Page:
"Hey kids! Let's put on a show!" This timeworn bit of show business heraldry must surely have been uttered by the unflappable filmmakers on this list. Rallying friends and half-forgotten contacts, busting open the piggy bank, securing financing by any means necessary, like 'em or hate em', they had an idea, and by hook or crook, these ideas found their way to the silver screen:

10. The Atomic Brain aka Monstrosity (1963)
A deteriorating dowager houses a mad doctor in her basement. He conducts lurid experiments on the hapless au pairs she imports for the purpose. Somehow it's all supposed to keep her young. Tragically, her brain winds up in the body of a cat. Just how this comes about I don't profess to know. Directed by Ray Dennis Steckler's cinematographer, Joseph Mascelli, and produced by Jack Pollexfen, who bankrolled The Man From Planet X, The Indestructible Man and many others. Narrated by Bradford Dillman!

9. Daughter of Horror (1955)
This cost-conscious curio is a trivia geek's fantasy. Filmed on a shoestring by John Parker, the film is virtually without a soundtrack save for a young Ed McMahon's narration as the voice of Satan. Bruno Ve Sota pops up as Adrienne Barrett's overstuffed suitor. Accidentally killing Bruno, she flees through darkened streets where she encounters -- who else? -- jazz great Shorty Rogers. Bonus points go to those who've identified the film as the main attraction in the theater attacked by The Blob three years later. Amaze your friends at B movie cocktail parties!

8. Manos, The Hands of Fate (1966)
Starring, written, directed and produced by Texas fertilizer salesman Hal P. Warren. 'Nuff said? Not quite. It's all about a man and his vacationing family trapped in a rundown house with a grubby groundskeeper plagued with swollen knees (gasp!) who worships a mildly Satanic looking man with a harem of catty, nightie-clad chicks in his backyard. How does such a film get financing? Who better to spread the bull than a fertilizer salesman?

7. Beast of Yucca Flats (1961)
Tor Johnson, perhaps thinking he'd hit rock bottom with Ed Wood, was in for a surprise. Director/screenwriter Coleman Francis has Tor wander aimlessly about an arid landscape for just under an hour of silent footage. Hilarious non sequitur-spiced narration was added later ("A man runs, somebody shoots at him. Progress.") Tor dies in rags with a rabbit licking his face, symbolic of God knows what.

6. Man Beast (1955)
Jerry Warren strikes again, once more demonstrating a complete lack of respect for his audience. It seems the Yeti, shaggy creatures resembling tattered dust mops, are kidnapping human babes for crossbreeding. The posters crowed: "See women stalked and captured for breeding by Yeti monsters!" There was no mention of stage bound actors scaling the Himalayas in their shirt-sleeves.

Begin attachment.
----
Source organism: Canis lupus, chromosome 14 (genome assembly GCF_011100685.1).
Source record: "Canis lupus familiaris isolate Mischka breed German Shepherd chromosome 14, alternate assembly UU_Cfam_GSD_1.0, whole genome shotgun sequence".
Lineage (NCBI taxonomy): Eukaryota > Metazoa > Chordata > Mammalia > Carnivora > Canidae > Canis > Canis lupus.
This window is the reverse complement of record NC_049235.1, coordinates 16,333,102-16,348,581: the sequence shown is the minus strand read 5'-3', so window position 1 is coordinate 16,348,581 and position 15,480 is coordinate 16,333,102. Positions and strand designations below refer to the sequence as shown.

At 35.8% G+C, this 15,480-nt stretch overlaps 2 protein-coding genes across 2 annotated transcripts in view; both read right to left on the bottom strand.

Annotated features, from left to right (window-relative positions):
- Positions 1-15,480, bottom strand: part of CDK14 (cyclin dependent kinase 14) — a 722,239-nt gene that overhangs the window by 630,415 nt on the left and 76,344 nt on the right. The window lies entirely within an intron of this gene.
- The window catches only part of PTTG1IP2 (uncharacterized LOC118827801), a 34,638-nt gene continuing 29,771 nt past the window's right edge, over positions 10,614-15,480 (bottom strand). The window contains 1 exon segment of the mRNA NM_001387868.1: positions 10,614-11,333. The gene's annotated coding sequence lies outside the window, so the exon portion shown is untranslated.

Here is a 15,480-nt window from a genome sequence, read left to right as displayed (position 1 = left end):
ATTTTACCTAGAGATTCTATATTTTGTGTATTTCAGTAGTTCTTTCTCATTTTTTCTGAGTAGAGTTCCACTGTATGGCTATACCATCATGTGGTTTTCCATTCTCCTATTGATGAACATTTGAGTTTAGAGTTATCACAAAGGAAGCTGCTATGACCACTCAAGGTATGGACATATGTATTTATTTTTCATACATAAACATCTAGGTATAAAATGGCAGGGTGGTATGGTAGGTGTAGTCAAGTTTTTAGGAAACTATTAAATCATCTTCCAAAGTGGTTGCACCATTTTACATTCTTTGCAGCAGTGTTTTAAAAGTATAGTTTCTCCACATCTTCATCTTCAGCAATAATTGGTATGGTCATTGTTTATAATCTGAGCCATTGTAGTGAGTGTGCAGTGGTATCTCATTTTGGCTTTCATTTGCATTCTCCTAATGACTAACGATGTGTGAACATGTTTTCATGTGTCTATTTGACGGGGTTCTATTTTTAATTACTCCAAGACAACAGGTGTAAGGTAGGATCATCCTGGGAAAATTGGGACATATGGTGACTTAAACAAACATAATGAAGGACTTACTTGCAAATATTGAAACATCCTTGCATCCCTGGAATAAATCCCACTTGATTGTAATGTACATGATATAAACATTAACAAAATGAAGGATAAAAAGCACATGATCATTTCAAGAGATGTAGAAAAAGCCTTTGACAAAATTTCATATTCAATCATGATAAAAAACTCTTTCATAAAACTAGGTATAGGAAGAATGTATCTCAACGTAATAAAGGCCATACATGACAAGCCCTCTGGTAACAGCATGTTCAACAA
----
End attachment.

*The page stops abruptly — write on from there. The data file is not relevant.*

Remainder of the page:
5. Teenagers From Outer Space (1959)
Until quite recently, film scholars assumed that director/producer/screenwriter Tom Graeff was also the film's star David Love -- not so. Graeff may have been a Renaissance man but there are limits. Cheap, hammy and immensely enjoyable, the monsters are one of the 50s more notorious effects cop-outs -- silhouettes of lobsters! Graef deserves credit for one thing -- he got Warner Bros. to release it.

4. The Monster and the Stripper aka The Exotic Ones (1968)
Director Ron Ormond deserves to be remembered as one of the heartiest barrel-bottom entrepreneurs. Every bit as tenacious and prolific as Ed Wood, he gave the world Mesa of Lost Women, Untamed Mistress and others. Here, he combines gore with topless titillation amid a sleazy, swampy bayou setting. What's not to like about a film featuring rockabilly belter Sleepy LaBeef as a rampaging stripper slayer?

3. The Brain That Wouldn't Die (1959)
Mutants, mayhem and misogyny mix in one of the most lurid horrorfests on film. Mad Doc Herb (later Jason) Evers keeps his fiance's head alive in a roasting pan while cruising strip clubs to procure a new body for her. A marauding mutant he keeps in a closet breaks free and bites a chunk out of his shoulder, spitting out the distasteful gland on camera. Sorry, but we only have room to hit the highlights.

2. Monsters Crash the Pajama Party (1964)
Filmmaker David L. Hewitt made this good-natured, 40-minute drive-in oddity on a shoestring. The credit sequence goes a good five minutes, each read on screen by guys in gorilla suits. Virtually plotless, actorless and setless, it's all about some college kids who make camp in a haunted house, there to be kidnaped by a mad doctor and his pet gorilla. At one crucial point, the screen goes black, whereupon live actors would stalk the audience, seizing a planted victim.

1. The Mighty Gorga (1969)
David L. Hewitt makes the list a second time with this perfectly awful film about a gigantic gorilla worshiped by a native village and coveted by an enterprising circus owner. Interminable footage of Anthony Eisley strolling through the jungle or scaling Bronson Canyon, is peppered with ludicrous shots of Hewitt in the upper half of an ape suit (the complete suit was unaffordable). One great screen credit identifies William Bonner as "Clown/Witch Doctor."

"Behind the bamboo curtain, life is cheaper and the dolls are deadlier!"
Red Dragon

"It's coming for you!"
The Creeping Unknown

"In color of dripping blood!"
Bloody Pit of Horror

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